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Sol Levinson & Bros are the newest members of funeral services in Annapolis

Left to right: Ira Levinson, Matt Levinson (Vice President of Sol Levinson & Bros) Steve Venick (President of Fram Monument)
Left to right: Ira Levinson, Matt Levinson (Vice President of Sol Levinson & Bros) Steve Venick (President of Fram Monument)(Donovan Conaway/Capital Gazette)

Two Jewish-faith based funeral services have opened up services in Anne Arundel County to prevent the county’s growing Jewish community from taking longer trips for end-of-life religious services.

Sol Levinson & Bros and Fram Monument are family companies that joined together to open a location in Annapolis. The companies have been around for nearly 100 years. They join other religious groups offering local funeral rites to the county’s variety of religions.

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The two companies opened up shop in the middle of December at 170 Jennifer Road, suite 150.

“We feel that the Jewish community is growing,” said Matt Levinson, Vice President of Sol Levinson & Bros. “We have been told families and Rabbi’s (want) more of a Jewish presence when people pass away.”

Different religions have different funeral rites whether Christian, Jewish, Hindu or even Muslim. The Jewish tradition practices refrigeration rather than embalming corpses. Often, individuals are dressed in the traditional burial garment known as a shroud, which is a garment made of cotton or pure linen.

Sol Levinson & Bros offer traditional chapel services, out of town burials and burials in Israel. Fram Monument offers headstones to families and unveilings.

Jewish faith makes up about 3% of Maryland’s population, according to the Pew Research Center. But local Rabbi Nochum Light said that population has grown over the 15 years he has lived in the city.

“Them being here, makes people more comfortable,” Light said. “Whatever observance you need, they can do it. They are really nice to work with.”

Both companies have met with all the Rabbi’s in the area and they are “Happy and excited” that there are two more Jewish institutions in the area, Levinson said.

Sol Levinson & Bros offer traditional chapel services, out of town burials and burials in Israel. Fram Monument offers headstones to families and unveilings.

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“We feel like our partnership makes a lot of sense,” Levinson said. “It makes it more convenient for families to make all the decisions on both ends at the same time.”

Sol Levinson & Bros will offer bereavement groups and educational programs to the community.

“We are happy to be in Anne Arundel County and to help families,” said Levinson. “Just to make it a little bit easier and convenient for families. This is a comfortable space to meet with families.”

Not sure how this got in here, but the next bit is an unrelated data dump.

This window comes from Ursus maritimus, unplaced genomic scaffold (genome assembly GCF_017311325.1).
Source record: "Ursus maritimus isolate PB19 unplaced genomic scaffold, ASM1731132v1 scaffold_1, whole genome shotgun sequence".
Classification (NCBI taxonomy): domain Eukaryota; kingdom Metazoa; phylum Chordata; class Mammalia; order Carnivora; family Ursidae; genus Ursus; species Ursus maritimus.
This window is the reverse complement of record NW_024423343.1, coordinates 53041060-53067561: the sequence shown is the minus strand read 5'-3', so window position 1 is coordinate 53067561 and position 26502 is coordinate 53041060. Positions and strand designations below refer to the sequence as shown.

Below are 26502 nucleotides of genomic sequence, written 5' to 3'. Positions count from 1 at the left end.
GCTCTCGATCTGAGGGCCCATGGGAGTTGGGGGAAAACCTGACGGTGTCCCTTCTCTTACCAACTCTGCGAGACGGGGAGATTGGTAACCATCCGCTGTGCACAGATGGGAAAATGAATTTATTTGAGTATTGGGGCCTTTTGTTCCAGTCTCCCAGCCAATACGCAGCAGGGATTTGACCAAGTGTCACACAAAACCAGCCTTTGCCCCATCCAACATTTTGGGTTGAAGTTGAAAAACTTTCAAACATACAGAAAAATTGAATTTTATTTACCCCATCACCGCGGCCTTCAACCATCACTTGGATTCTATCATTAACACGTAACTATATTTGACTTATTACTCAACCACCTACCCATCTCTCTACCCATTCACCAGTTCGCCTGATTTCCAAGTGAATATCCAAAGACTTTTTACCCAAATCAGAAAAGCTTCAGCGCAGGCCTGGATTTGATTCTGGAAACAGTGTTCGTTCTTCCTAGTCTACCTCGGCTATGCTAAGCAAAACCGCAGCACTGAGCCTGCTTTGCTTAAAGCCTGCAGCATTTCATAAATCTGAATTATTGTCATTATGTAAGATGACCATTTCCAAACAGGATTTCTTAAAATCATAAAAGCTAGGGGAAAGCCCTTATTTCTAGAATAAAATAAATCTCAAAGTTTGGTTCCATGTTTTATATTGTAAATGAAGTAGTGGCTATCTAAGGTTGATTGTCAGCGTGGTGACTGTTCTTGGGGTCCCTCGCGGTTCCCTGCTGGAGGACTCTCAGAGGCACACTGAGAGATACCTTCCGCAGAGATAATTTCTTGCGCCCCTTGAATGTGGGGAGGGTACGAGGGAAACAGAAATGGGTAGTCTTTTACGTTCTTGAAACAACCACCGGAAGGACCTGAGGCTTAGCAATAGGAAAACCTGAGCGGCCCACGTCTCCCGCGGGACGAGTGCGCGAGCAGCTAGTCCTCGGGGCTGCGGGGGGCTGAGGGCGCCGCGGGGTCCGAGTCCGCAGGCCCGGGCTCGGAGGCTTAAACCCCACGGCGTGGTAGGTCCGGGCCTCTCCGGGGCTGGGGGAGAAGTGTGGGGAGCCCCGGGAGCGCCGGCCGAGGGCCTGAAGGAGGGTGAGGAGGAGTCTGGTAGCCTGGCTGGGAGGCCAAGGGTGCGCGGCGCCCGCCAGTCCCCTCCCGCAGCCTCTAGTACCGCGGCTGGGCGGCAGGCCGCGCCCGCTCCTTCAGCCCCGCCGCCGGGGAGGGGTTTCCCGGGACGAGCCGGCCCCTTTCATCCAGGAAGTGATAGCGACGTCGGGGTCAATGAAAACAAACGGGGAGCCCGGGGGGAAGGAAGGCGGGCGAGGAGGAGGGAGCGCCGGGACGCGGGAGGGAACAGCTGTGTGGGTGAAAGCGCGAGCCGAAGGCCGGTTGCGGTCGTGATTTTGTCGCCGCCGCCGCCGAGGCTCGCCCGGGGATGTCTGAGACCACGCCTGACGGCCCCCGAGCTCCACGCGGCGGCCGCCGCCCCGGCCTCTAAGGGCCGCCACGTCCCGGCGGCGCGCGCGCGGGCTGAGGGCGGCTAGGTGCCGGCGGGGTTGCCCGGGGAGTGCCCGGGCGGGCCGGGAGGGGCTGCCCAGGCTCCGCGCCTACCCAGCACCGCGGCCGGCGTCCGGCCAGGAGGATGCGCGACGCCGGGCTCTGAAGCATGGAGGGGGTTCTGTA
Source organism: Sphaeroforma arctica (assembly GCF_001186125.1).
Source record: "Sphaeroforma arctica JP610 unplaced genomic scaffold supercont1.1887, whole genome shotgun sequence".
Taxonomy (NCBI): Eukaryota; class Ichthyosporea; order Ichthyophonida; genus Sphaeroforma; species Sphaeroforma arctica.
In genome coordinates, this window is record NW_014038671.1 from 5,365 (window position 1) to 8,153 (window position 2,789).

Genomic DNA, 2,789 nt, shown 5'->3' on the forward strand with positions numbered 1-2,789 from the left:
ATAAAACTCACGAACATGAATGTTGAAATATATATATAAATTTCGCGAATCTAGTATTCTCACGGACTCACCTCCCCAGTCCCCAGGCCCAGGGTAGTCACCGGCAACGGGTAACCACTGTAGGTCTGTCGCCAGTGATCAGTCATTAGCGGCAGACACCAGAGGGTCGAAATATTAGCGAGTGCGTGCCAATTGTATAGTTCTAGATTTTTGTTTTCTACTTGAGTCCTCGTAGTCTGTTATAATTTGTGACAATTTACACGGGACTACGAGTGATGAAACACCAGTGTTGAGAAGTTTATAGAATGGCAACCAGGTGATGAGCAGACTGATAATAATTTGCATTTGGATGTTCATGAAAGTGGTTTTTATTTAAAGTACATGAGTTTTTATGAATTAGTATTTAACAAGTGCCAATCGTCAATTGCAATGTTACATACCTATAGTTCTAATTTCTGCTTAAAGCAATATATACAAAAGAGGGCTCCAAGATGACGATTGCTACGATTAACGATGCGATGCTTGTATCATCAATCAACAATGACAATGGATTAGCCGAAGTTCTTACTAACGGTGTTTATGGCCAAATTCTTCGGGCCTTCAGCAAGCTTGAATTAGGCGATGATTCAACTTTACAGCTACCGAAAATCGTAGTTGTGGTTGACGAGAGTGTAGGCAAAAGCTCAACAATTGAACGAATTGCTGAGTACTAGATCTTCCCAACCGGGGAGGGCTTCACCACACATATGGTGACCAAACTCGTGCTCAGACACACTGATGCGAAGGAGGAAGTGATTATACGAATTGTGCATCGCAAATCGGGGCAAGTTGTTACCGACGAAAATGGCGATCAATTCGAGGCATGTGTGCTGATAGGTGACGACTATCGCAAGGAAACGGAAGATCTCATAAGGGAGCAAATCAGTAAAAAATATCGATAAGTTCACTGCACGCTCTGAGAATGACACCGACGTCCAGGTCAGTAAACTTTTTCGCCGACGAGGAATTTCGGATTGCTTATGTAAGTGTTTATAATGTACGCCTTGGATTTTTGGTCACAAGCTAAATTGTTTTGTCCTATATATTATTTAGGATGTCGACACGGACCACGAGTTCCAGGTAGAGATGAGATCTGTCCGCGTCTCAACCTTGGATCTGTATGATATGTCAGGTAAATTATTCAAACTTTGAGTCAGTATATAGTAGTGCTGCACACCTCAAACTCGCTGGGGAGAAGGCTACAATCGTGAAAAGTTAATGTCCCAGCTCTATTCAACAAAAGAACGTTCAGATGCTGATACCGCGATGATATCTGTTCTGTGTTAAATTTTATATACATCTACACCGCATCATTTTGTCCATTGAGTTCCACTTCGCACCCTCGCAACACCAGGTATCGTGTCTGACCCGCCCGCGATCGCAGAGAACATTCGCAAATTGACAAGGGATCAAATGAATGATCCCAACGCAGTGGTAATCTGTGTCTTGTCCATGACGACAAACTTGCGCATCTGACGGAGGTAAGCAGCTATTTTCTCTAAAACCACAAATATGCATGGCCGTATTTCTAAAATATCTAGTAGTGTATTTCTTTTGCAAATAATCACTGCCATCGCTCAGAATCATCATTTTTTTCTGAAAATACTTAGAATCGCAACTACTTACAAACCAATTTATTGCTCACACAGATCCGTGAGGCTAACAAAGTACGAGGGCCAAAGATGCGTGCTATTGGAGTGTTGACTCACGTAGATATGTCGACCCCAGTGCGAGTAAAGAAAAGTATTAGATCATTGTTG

Staying flexible

While the Jewish funeral homes moved to Annapolis to meet a growing need, the county has been serving a variety of religious families for decades.

The George P. Kalas Funeral Home in Annapolis has been open for 23 years. The funeral home claims to be the only location with a crematory on-site, meaning the deceased stays within their care.

This can help Hindu families, who are part of the cremation process, said Bob Kalas, owner.

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“Hindu religion like to participate in the cremation,” Kalas said. “They want to witness the person put into the crematory and actually start the process by pushing the button. Which is a little unique, but some families that aren’t Hindu, like to watch as well.”

In the last 20-30 years, cremation has become more popular and half the funerals don’t go to cemeteries, Kalas said. Not having to buy land is cheaper and being able to travel with the remains is a big factor for most.

“When someone comes in here to make funeral arrangements, nowadays we don’t know what the arrangements will be,” Kalas said. “When I first started working 40 years ago we knew what the funeral was going to be before the family walked in. Back then, everyone did the same thing.”

Funeral homes have to be more flexible these days to stay in business, he said.

Some families prefer celebrations for their loved ones and they request open bars and food to be cater.

Kalas doesn’t mind the changes and his business has adapted.

“Were not locked into a niche, we just serve everyone in the community,” said Kalas. “I like it that way, I wouldn’t want to be excluding people from my services.”

Other faiths can be more demanding.

In the Islamic faith, the body is washed, wrapped in simple white shrouding, brought to a house of worship for communal prayer and then buried as soon as possible, often within 24 hours. Cremation is prohibited.

No matter if a person is rich or poor, they all get wrapped in the same simple cloth.

“Amazingly, the process has been the same since the beginning of Islam,” said Imam Aamir Sheikh, the spiritual and religious leader for the Islamic Society of Annapolis. “One thing that is a newer phenomenon, is adding a headstone to identify the deceased. Historically, headstones were not used.”

If a Muslim dies in an area, he/she is usually buried in that area. Shipping the bodies back to homelands or overseas is “frowned," Sheikh said.

The process of birth and death for Muslims is a simple process; the same way a baby comes into the world with nothing, that same human being leaves it with basically nothing, he said.

“The bodies are meant to reabsorb into the earth,” said Sheikh.

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